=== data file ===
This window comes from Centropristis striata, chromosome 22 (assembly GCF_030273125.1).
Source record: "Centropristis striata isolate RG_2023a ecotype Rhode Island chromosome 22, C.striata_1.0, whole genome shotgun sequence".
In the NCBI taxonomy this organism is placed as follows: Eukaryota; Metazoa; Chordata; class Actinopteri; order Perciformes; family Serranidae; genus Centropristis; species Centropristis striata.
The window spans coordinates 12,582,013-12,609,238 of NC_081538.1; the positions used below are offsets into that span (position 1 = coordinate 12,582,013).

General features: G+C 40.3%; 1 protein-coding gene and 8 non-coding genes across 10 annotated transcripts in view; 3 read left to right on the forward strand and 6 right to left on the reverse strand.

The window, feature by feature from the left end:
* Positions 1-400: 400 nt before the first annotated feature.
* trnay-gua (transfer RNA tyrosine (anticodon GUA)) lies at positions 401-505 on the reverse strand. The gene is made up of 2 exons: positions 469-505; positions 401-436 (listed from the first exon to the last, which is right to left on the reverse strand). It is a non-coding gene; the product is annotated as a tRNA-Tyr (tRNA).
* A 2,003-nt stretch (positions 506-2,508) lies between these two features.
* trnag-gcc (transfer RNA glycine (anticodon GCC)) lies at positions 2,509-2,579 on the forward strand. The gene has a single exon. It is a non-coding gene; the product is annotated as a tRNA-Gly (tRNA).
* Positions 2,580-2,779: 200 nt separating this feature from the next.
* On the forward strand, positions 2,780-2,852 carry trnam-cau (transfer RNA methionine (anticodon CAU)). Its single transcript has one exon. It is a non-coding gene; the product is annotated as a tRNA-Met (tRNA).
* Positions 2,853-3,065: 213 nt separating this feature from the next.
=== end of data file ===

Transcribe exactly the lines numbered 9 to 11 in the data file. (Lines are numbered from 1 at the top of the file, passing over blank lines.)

* A 2,003-nt stretch (positions 506-2,508) lies between these two features.
* trnag-gcc (transfer RNA glycine (anticodon GCC)) lies at positions 2,509-2,579 on the forward strand. The gene has a single exon. It is a non-coding gene; the product is annotated as a tRNA-Gly (tRNA).
* Positions 2,580-2,779: 200 nt separating this feature from the next.